A. Christ's humiliation consisted in His being born, and that in a low condition, made under the law, undergoing the miseries of this life, the wrath of God, and the cursed death of the cross; in being buried, and continuing under the power of death for a time.
1. As a poor but godly man was sitting by his fire, one cold evening, with his wife and children, he said to them, 'I have been thinking a great deal to-day about that part of Scripture: "The Son of Man hath not where to lay His head." (Matt. 8.20). How wonderful it is, that we who are so sinful, unworthy, and helpless, should be more favoured than He was!' 'It is wonderful, indeed, father,' said the eldest girl; 'for though our house is mean, and our victuals scanty, compared with the houses and way of living of great folks, yet it seems that Jesus Christ was not so well provided for as we are.' 'I am right glad to hear you speak in that way, Sarah,' said the wife. 'How happy we all are in our little dwelling this cold night, and as soon as we wish, we have beds to rest ourselves upon; there, sharp and piercing as the frost is, and bleak and stormy as the wind blows, we shall be comfortable and warm; and yet the Son of Man, as your father has just told us, "had not where to lay His head." O that this thought may make us thankful for our many mercies!' 'Tommy,' said the father, 'reach that hymn which our minister gave you last Sabbath at the Sabbath School; and, as our hearts are in a good frame, let us try to keep them so by singing it.' The whole company, father, mother, and children, then, with a glow of sacred ardour and pleasure, sang the hymn, entitled, "The Son of Man had not where to lay His head."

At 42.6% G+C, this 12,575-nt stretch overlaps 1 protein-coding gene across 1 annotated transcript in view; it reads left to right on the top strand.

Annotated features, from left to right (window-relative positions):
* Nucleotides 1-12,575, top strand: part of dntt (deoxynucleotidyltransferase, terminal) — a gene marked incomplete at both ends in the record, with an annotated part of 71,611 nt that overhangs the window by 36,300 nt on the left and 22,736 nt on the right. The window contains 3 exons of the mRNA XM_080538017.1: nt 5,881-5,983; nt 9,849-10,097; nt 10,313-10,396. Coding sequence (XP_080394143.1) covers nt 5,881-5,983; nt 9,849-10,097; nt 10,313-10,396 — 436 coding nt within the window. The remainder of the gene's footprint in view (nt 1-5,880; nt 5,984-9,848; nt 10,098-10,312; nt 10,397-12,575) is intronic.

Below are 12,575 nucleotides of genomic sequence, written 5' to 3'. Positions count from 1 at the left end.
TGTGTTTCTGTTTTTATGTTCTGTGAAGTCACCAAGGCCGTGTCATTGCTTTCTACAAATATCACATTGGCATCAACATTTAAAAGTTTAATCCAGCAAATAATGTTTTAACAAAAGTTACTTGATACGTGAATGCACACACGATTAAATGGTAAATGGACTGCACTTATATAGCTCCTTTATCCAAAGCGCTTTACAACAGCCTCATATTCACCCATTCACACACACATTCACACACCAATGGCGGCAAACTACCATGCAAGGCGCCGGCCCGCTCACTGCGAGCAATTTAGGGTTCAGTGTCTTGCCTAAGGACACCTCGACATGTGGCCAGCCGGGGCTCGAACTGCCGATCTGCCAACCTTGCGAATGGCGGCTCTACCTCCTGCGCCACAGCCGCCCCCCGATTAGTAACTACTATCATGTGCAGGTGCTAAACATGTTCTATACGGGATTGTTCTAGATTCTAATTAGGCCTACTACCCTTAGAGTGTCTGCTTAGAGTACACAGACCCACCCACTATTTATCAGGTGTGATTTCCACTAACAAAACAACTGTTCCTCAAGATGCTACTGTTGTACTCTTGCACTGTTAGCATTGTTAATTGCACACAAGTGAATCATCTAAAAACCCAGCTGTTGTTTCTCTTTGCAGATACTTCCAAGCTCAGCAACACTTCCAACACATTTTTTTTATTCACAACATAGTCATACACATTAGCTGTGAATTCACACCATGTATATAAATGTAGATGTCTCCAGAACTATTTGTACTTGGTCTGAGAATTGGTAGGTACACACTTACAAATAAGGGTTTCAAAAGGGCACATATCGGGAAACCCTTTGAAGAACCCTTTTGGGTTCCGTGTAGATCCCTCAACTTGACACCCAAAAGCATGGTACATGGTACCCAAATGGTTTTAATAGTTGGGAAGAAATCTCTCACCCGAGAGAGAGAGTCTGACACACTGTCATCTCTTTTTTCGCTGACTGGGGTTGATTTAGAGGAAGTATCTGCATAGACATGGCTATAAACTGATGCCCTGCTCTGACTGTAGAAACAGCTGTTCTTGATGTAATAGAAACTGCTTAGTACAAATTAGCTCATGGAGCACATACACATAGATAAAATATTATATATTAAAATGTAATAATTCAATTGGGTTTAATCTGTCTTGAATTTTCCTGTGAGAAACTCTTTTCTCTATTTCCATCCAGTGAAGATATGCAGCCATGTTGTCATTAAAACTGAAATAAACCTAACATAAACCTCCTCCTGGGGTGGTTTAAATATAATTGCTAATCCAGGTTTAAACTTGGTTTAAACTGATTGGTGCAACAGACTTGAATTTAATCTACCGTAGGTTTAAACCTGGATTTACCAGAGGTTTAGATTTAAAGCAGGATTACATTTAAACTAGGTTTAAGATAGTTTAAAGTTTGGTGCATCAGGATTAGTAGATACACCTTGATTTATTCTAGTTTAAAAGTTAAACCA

2. A little boy, between four and five years old, was one day reading to his mother in the New Testament; and, when he came to these words, 'The foxes have holes, and the birds of the air have nests, but the Son of Man hath not where to lay His head,' His eyes filled with tears, his breast heaved, and at last he sobbed aloud. His mother inquired what was the matter; but for some time he could not answer her. At length, as well as his sobs would let him, he said, 'I am sure, mother, if I had been there, I would have given Him my pillow.'
3. A poor, but pious man in a workhouse, said to a visitor, 'I am as full of pain as my poor body can bear, but I find the truth of the promise, "As thy days are, so shall thy strength be."' (Deut. 33.25). Then pointing to an orange which was near his bed, he said, 'I, a poor man, have an orange to refresh me, while my Saviour had only vinegar mixed with gall to quench His thirst.'
4. The first wife of a certain Dr Grosvenor was a most devout and amiable woman. The Sabbath after her death, the doctor expressed himself from the pulpit in the following manner: 'I have had an irreparable loss; and no man can feel a loss of this consequence more sensibly than myself; but the cross of a dying Jesus is my support; I fly from one death for refuge to another.' How much superior was the comfort of the Christian minister to that of the heathen philosopher, Pliny the younger, who says that, in a similar distress, study was his only relief!
5. Louis II of France died of vexation, occasioned by the revolt of his son, Louis of Bavaria. The broken-hearted father said, as he expired, 'I forgive Louis; but let him know he has been the cause of my death.' The sins of God's elect were the cause of the Messiah's death; yet in dying, He declared, 'Father, forgive them, for they know not what they do.'
Visit the Banner of Truth Website